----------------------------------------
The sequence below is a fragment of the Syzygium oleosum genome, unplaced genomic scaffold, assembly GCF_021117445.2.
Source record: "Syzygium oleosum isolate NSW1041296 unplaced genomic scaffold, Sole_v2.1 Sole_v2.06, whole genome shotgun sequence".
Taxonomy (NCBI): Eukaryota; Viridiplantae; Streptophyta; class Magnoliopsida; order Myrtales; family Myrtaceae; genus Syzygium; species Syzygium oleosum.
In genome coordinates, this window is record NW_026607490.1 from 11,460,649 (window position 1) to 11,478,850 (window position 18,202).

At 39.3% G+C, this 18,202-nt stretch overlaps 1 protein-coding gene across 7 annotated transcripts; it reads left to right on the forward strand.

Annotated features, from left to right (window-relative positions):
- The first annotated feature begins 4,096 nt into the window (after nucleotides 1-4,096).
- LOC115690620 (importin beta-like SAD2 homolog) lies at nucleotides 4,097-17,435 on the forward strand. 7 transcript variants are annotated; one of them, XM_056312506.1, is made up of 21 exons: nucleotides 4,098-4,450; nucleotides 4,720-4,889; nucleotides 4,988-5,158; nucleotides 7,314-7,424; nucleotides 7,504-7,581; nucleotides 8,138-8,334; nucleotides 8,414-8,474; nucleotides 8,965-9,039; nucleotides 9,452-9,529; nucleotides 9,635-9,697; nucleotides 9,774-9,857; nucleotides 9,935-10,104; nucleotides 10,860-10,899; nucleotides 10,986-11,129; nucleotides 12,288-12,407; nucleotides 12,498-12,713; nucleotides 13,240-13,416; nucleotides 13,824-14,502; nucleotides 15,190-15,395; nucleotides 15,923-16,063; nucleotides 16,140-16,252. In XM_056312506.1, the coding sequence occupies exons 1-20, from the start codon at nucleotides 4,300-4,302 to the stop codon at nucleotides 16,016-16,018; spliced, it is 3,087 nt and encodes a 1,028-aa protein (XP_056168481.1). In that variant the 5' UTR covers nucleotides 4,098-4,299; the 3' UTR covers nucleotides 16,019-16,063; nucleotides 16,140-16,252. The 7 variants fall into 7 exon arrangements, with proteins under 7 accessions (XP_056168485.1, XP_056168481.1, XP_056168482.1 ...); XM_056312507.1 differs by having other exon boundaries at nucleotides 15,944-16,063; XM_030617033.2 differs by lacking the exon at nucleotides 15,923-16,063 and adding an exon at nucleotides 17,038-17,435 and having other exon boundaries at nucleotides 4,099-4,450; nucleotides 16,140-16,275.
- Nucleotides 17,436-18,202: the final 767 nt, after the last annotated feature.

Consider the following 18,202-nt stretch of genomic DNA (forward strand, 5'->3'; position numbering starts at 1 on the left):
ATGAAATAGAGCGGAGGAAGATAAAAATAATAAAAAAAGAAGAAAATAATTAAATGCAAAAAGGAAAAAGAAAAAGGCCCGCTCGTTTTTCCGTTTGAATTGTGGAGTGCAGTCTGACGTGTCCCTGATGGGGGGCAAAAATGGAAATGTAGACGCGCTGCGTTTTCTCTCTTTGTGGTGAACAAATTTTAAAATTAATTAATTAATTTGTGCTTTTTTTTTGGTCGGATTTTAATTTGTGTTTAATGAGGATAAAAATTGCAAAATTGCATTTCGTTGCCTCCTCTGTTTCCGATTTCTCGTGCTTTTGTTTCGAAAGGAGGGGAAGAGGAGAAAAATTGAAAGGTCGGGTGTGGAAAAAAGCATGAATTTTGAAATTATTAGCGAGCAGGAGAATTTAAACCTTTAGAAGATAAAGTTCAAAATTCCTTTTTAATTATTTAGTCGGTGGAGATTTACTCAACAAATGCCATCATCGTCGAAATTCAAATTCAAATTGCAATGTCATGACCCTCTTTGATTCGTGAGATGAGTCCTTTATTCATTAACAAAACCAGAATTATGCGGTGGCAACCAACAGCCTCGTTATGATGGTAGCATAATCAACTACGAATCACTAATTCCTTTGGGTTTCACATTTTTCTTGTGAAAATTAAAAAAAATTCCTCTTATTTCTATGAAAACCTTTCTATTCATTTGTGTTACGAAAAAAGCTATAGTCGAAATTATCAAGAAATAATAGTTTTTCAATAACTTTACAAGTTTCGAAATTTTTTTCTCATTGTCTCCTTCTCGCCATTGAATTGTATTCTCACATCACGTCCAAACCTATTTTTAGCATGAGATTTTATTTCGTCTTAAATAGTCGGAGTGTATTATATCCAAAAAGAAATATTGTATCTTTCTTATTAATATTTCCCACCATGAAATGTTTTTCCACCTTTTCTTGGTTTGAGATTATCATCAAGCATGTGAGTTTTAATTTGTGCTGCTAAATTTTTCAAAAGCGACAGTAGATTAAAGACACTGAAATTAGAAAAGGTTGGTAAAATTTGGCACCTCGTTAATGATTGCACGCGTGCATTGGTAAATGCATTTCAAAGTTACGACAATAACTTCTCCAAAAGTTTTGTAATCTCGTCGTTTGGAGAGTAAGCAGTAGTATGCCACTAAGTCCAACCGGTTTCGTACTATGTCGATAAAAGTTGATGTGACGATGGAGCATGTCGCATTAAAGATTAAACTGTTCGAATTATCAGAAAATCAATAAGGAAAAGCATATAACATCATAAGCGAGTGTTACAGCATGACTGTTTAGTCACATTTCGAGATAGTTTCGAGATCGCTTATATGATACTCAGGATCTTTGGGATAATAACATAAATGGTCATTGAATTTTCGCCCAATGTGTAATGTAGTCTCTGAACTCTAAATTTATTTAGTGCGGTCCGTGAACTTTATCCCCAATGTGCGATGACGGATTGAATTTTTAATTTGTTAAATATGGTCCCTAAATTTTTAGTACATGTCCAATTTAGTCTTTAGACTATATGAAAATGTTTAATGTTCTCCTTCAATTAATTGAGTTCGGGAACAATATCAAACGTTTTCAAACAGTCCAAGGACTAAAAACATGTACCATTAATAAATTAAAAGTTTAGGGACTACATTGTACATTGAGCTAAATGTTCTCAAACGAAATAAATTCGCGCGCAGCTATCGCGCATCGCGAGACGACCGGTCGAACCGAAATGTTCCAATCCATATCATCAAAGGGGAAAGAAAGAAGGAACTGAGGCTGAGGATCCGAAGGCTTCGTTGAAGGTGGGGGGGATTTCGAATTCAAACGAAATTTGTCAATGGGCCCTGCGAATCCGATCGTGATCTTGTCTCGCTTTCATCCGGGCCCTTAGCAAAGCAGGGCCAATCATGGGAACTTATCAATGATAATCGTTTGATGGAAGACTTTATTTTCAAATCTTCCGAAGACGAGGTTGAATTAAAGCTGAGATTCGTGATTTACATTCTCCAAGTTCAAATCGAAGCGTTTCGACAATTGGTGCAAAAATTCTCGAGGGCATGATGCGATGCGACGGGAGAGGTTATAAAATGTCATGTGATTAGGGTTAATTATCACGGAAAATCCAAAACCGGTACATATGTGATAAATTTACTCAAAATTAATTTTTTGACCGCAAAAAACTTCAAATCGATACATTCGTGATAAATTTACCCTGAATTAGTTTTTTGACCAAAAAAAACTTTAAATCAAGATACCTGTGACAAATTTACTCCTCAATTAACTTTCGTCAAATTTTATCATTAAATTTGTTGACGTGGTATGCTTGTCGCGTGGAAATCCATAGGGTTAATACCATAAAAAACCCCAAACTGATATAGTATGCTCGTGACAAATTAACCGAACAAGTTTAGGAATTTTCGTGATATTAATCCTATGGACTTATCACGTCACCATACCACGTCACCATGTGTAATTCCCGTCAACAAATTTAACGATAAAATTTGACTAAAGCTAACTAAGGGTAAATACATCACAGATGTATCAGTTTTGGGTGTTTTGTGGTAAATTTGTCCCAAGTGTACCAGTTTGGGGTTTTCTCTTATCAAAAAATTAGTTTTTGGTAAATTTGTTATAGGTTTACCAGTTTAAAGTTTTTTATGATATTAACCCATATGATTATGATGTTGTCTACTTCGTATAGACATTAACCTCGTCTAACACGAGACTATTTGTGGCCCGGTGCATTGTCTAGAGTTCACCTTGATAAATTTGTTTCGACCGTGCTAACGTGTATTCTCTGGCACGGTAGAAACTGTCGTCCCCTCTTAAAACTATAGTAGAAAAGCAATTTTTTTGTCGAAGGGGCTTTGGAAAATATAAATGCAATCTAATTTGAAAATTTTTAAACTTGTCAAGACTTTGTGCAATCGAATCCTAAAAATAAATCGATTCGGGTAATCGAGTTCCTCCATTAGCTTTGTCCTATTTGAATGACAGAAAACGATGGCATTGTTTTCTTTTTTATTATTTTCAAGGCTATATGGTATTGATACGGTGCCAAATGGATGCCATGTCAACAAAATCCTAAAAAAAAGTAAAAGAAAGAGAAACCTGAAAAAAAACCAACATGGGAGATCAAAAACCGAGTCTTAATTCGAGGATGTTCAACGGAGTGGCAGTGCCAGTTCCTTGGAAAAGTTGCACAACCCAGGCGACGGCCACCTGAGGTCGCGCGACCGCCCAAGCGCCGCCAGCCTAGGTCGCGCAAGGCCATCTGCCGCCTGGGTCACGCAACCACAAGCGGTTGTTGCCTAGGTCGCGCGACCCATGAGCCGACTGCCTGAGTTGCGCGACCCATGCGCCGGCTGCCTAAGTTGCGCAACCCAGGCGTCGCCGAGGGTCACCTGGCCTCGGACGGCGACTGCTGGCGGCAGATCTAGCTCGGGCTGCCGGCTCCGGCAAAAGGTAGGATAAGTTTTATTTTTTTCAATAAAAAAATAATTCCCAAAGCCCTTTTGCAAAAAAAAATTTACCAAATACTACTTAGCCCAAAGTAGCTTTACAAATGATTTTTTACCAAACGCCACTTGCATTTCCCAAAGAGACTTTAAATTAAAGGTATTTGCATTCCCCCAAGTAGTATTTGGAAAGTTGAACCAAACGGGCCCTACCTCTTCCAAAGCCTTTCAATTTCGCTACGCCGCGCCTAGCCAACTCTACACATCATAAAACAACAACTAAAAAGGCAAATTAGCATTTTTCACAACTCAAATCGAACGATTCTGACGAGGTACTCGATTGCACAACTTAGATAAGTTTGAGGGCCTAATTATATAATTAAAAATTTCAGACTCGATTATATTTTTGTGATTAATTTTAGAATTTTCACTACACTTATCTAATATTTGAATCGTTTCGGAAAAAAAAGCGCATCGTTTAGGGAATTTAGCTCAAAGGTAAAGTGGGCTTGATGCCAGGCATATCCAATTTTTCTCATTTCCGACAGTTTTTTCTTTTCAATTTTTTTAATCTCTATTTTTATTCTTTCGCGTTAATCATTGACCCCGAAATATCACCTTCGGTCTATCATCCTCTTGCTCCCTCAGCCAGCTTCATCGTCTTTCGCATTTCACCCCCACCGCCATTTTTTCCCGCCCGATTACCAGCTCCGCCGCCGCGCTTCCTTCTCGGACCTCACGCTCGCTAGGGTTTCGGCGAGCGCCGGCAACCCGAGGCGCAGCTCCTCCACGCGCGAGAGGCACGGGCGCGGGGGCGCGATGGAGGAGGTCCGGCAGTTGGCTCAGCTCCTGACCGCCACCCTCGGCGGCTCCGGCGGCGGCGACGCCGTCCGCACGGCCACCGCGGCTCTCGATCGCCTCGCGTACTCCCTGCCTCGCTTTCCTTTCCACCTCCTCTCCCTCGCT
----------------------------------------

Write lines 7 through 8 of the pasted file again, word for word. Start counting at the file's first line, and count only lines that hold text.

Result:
- The first annotated feature begins 4,096 nt into the window (after nucleotides 1-4,096).
- LOC115690620 (importin beta-like SAD2 homolog) lies at nucleotides 4,097-17,435 on the forward strand. 7 transcript variants are annotated; one of them, XM_056312506.1, is made up of 21 exons: nucleotides 4,098-4,450; nucleotides 4,720-4,889; nucleotides 4,988-5,158; nucleotides 7,314-7,424; nucleotides 7,504-7,581; nucleotides 8,138-8,334; nucleotides 8,414-8,474; nucleotides 8,965-9,039; nucleotides 9,452-9,529; nucleotides 9,635-9,697; nucleotides 9,774-9,857; nucleotides 9,935-10,104; nucleotides 10,860-10,899; nucleotides 10,986-11,129; nucleotides 12,288-12,407; nucleotides 12,498-12,713; nucleotides 13,240-13,416; nucleotides 13,824-14,502; nucleotides 15,190-15,395; nucleotides 15,923-16,063; nucleotides 16,140-16,252. In XM_056312506.1, the coding sequence occupies exons 1-20, from the start codon at nucleotides 4,300-4,302 to the stop codon at nucleotides 16,016-16,018; spliced, it is 3,087 nt and encodes a 1,028-aa protein (XP_056168481.1). In that variant the 5' UTR covers nucleotides 4,098-4,299; the 3' UTR covers nucleotides 16,019-16,063; nucleotides 16,140-16,252. The 7 variants fall into 7 exon arrangements, with proteins under 7 accessions (XP_056168485.1, XP_056168481.1, XP_056168482.1 ...); XM_056312507.1 differs by having other exon boundaries at nucleotides 15,944-16,063; XM_030617033.2 differs by lacking the exon at nucleotides 15,923-16,063 and adding an exon at nucleotides 17,038-17,435 and having other exon boundaries at nucleotides 4,099-4,450; nucleotides 16,140-16,275.